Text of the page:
Kate Middleton is expecting her third child in April, but that hasn’t slowed the Duchess down when it comes to her royal duties.
The Duchess of Cambridge beamed today as she visited St. Thomas’ Hospital in London where she took part in a roundtable discussion and gave a speech to help mark the launch of the Nursing Now campaign.
According to the International Council of Nurses website, the Nursing Now campaign “aims to raise the status and profile of nursing” and “empower nurses to take their place at the heart of tackling 21st Century health challenges.”
The 36-year-old royal visited the Snow Leopard Ward at Evelina London Children’s Hospital, which is part of St. Thomas’, where she met with the specially-trained nurses who care for children that need help breathing to stay alive.
Afterward, she joined a roundtable discussion with nurses and trainees from around the world to learn more about the experiences of nursing in the 21st century and how the Nursing Now campaign could help.
“This campaign means a lot to me personally. My great-grandmother and grandmother were both volunteer nurses,” Middleton said in her speech. “They would have learned first-hand from working with the Voluntary Aid Detachment and the Red Cross about the care and compassion that sometimes only nurses can provide.”
Middleton’s great-grandmother, Olive Middleton, worked as a nurse in a field hospital during World War I, looking after wounded soldiers.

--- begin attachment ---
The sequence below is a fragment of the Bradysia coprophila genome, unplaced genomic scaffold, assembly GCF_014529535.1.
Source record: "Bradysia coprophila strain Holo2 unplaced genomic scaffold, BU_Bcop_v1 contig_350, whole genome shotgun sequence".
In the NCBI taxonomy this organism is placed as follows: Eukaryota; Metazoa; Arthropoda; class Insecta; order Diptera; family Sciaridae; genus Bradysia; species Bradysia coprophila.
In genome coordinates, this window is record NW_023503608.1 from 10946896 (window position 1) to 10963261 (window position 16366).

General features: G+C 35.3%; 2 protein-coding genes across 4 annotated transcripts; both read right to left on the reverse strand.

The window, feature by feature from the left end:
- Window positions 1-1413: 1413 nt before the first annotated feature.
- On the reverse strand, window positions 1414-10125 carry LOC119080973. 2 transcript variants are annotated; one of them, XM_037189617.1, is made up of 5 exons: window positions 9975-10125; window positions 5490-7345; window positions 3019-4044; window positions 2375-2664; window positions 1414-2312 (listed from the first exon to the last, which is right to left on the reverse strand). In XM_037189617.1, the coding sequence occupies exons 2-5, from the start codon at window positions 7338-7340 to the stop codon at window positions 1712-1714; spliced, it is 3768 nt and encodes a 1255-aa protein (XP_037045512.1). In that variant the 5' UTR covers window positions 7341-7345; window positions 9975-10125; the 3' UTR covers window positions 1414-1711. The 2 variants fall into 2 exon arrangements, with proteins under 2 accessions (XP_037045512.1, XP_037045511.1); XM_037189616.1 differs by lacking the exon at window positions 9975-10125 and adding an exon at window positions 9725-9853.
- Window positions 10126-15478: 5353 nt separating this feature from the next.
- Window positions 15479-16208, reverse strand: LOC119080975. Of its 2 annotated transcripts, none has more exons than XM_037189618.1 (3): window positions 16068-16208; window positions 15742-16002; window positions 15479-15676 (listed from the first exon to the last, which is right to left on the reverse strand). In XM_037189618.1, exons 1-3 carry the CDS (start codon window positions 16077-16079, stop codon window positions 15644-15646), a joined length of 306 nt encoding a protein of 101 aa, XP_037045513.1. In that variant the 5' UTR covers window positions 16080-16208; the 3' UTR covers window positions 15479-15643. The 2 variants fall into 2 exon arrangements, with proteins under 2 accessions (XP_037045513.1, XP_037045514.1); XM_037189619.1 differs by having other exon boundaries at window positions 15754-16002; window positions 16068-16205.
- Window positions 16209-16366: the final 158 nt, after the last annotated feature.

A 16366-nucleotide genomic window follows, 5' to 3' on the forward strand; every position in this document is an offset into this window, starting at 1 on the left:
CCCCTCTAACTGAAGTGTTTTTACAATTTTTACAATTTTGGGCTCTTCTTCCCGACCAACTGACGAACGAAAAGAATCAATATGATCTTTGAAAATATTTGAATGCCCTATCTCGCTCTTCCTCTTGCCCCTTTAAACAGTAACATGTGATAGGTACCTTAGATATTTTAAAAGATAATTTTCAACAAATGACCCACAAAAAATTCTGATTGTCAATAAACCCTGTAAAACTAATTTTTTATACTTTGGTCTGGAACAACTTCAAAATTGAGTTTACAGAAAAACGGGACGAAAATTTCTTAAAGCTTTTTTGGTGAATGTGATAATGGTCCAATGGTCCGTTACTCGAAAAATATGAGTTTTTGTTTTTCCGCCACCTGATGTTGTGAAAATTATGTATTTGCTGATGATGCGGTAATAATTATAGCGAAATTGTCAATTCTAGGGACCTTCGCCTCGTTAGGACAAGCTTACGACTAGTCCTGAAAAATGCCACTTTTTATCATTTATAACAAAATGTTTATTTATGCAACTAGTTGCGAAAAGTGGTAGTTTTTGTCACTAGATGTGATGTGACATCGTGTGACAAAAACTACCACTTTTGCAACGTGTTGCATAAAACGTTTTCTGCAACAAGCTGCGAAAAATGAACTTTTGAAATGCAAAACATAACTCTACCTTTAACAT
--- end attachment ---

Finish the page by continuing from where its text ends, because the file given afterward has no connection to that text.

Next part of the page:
“I have been struck today by the enormous range of responsibilities that nurses have, not only in providing access to healthcare but also in terms of providing a holistic approach to caring for our physical and mental health,” she continued. “You also promote good health and disease prevention.”
“I would like to congratulate and thank all nurses everywhere on what you achieve on a daily basis. The difference you make should not go unrecognized,” she concluded.
Earlier in the day, the Duchess visited the Royal College of Obstetricians and Gynaecologists, where she was welcomed as a new patron. While there, the soon-to-be mother of three learned more about the college’s global health programmes which aim to reduce maternal and newborn mortality around the world.